During Christmas of this year, I went and spent a night with one of my very best friends, Brittany. We backpacked Europe together in 2015 and returned again in 2016 and share a burning passion for travelling and just life in general. And so, we’re chatting about life, and relationships, and our intuition, and heartbreak etc., over a glass of wine, when we, yah know, casually began sharing our philosophies on life.
Brittany, like me, is a social worker. She works in the field of mental health and addictions, and she is simply one of the funniest and, at the same time, philosophical people that I know. I credit part of it to her aboriginal heritage, and the rest to her openness, and her way of being in this world that is comprised of this really trying to get where you’re at way of being in this world…
And anyway, I’m feeling a bit blue because just a year ago I’d gotten engaged and I’d been feeling terrible about the whole thing. And so she looks at me with total, tender kindness and compassion and announces that we’re going to do a smudge to clear the negative energy in the room. I mean, like you would, right?
So through the tears, I see her fumbling with a feather and a bowel and sage and I smile at her.
“You know Brit,” I said. “My philosophy in life has always been: if you don’t know what to do, don’t do anything.”
And then I explained it.
If you don’t know what to do, don’t do anything, I would tell myself over and over again. In every situation up to this point in my life that was my philosophy. If I knew what needed to be done then by extension I’d know what to do. Until then, I’d always thought it best to just sit and wait for the answer, whatever answer I was seeking at that moment in time, to strike me, to come to me. As though I expected it to come to me on a shiny platter, or in neon lights while I drove by.
I mean the answers did and do, it seems, eventually come. Sometimes, even when those answers have come, I have turned a blind eye, not wanting to face and accept whatever was right there in front of me. And sometimes those answers have taken years.
This philosophy, it turns out, had kept me from making a lot of big, and tough decisions. In some instances, it’s worked to keep me, well, stagnant. I’ve stayed in jobs, in cities, in unhealthy friendships and in relationships of all sorts because I’d felt that if I really knew what I wanted, that I’d have the answer. That I’d do what needed to be done.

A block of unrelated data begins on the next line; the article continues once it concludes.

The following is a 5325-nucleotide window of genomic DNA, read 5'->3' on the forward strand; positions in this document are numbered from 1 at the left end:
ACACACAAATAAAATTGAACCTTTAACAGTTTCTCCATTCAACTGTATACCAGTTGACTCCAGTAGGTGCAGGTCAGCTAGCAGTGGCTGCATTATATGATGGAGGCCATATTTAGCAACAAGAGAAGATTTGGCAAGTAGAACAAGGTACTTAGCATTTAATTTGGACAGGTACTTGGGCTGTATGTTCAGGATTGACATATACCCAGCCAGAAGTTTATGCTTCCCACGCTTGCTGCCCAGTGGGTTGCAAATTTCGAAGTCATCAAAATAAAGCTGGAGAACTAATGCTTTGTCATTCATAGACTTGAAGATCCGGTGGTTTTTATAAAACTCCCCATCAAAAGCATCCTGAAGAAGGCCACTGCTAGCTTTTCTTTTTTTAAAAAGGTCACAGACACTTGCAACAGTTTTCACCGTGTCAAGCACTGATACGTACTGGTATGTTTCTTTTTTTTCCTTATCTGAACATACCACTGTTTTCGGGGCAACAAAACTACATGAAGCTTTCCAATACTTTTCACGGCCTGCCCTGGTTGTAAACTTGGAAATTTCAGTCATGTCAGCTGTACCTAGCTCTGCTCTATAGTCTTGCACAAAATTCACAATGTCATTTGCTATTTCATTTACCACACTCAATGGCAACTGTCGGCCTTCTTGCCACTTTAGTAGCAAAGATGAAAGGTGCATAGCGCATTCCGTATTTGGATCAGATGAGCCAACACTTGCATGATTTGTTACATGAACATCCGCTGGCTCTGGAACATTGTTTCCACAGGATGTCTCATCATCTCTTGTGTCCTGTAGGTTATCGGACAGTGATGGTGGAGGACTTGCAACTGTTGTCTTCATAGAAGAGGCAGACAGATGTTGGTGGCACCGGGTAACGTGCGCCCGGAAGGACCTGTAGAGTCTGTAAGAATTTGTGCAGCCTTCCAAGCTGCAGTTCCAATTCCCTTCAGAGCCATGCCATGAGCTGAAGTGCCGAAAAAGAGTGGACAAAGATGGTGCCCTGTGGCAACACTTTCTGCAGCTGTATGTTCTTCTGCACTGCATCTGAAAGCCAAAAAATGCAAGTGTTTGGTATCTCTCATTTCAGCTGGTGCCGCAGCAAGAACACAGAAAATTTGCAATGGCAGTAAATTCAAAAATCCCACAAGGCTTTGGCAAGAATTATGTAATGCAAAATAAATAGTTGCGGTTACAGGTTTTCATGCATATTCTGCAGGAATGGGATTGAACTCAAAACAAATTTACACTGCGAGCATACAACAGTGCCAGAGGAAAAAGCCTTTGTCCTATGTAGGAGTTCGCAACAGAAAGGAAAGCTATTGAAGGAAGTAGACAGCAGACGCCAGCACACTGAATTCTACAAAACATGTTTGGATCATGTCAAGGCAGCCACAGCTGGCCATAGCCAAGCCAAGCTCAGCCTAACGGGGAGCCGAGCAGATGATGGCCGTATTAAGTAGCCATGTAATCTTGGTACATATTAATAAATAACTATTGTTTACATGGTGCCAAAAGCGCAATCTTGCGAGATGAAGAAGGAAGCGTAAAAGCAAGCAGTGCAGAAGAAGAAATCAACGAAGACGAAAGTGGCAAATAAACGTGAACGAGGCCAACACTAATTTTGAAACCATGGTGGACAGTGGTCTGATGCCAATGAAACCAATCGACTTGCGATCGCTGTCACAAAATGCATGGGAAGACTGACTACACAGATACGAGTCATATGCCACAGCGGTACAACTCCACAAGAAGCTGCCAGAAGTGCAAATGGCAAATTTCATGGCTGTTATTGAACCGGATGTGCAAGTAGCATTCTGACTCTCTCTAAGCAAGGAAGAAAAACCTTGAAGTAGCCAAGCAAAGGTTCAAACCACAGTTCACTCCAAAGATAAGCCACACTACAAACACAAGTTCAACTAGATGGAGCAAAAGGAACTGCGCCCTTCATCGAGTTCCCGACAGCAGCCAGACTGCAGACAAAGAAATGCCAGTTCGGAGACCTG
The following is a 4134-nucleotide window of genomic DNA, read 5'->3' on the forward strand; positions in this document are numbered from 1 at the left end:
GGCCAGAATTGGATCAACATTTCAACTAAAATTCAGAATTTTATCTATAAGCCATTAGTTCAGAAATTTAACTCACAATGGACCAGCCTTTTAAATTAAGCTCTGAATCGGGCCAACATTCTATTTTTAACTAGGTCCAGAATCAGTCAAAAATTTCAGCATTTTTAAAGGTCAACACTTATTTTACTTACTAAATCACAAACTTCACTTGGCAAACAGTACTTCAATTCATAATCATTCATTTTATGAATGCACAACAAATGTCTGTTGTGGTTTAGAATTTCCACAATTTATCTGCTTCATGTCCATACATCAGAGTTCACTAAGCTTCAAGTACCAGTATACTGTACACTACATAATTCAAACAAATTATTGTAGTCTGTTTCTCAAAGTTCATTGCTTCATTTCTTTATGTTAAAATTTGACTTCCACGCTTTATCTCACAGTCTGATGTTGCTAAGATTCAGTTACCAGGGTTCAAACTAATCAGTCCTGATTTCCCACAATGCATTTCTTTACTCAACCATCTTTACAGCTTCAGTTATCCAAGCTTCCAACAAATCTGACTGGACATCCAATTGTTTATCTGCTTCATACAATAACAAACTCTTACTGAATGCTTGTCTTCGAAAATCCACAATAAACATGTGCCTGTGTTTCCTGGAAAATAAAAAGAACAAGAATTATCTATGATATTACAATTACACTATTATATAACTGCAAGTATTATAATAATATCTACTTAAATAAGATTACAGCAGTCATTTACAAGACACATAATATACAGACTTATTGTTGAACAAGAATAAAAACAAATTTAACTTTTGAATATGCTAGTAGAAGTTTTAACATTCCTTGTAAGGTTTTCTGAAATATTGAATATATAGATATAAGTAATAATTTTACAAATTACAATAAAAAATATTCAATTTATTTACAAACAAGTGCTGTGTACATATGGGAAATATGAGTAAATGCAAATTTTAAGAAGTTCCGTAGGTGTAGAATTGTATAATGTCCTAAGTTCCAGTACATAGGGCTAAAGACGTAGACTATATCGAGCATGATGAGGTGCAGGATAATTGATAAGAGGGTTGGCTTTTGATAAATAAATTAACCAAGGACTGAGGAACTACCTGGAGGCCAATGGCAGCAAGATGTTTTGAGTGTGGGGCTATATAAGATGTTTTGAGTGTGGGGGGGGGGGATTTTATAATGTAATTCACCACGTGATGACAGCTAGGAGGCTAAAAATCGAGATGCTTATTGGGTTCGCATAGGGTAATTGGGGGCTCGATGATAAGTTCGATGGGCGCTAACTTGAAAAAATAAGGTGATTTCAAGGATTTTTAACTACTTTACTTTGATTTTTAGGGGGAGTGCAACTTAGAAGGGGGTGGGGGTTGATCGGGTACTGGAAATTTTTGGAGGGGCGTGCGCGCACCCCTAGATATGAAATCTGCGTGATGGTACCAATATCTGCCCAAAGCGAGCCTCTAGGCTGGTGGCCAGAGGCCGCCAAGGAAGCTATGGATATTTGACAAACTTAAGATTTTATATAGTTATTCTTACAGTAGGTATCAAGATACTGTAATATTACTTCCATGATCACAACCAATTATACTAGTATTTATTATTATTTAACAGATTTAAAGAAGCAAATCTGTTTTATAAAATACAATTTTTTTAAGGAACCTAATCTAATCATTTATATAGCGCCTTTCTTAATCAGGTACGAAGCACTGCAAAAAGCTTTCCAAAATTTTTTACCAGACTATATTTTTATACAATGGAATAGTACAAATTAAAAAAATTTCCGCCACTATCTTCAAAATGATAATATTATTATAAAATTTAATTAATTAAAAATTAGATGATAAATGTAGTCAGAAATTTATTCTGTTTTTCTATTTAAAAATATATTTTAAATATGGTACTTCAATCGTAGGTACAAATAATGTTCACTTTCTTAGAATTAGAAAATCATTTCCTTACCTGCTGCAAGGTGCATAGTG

And so I’m explaining all of this to Brit and watching her as she thinks meaningfully about what I’d just said. And she says to me, yah know, that she likes that. Pretty sure she used the word interesting. And while she likes it, she says that hers is different.
Hers is, “if you don’t know, you know.” In other words, if you find yourself questioning a relationship, or a friendship or your career, or whether you want a side of chef salad, that the very fact that you’re not sure about it means by default that something isn’t right. That you, in essence, probably just don’t want it.
It was like, all the lights suddenly came on. I’d, for whatever reason, never thought about it that way. I was always waiting for the answer to strike me. Always waiting for some divine intervention or some moment of total clarity. Whereas Brittany on the other hand, when she finds herself in a situation where she’s questioning her happiness, looks to the question as a sign in and of itself and becomes an active participant in her life story.
Sometimes, well, perhaps even most times, it’s easier to just continue on as you are. Change is hard. So, so hard. And therefore, maybe you’re trying your best to make something work that just isn’t working. And subconsciously, whatever it is that you are questioning, you’re questioning it for a reason.
What I’m saying is this: If you have to ask yourself if you’re happy, then there’s a good chance that you’re not happy. I know that when I feel truly happy, I’m not sitting around asking myself, “Yo Mandy, are you happy?” Nope. I’m too busy being happy. I know I’m happy. I don’t need to ask myself.
And life, my friends is so short, much to short to question and question and question and wait and wait and wait for the answer. It’s also too short to neglect those answers when they do come.
Now, there’s a second piece to this as well for me. And that’s this. I do have anxiety disorder and thus, I question most things on repeat no matter what. I question everything and I don’t think it’s a healthy idea to jump ship on anything and everything because you’re questioning some piece of it. It’s human to question and observe. And I also think it’s important. It’s when those questions are on repeat, or filled with some form of dread, or you’re trying to push those same questions out of your mind so you don’t have to face the answers that there’s a serious problem.
So, I’ve decided that I’m going to merge these two philosophies into this overarching umbrella idea. The Brit-M philosophy as I like to call it, goes like this:
“If you don’t know what to do, wait a little while. If you find yourself continuing to ask yourself the same question over and over, and the question persists for a period of time, and you still don’t know, then you know.”
And, so, there you have it. Another night of drinking wine, and somehow trying to discern the meaning of this life and how best to move with the tides instead of against them.
Happy Friday folks,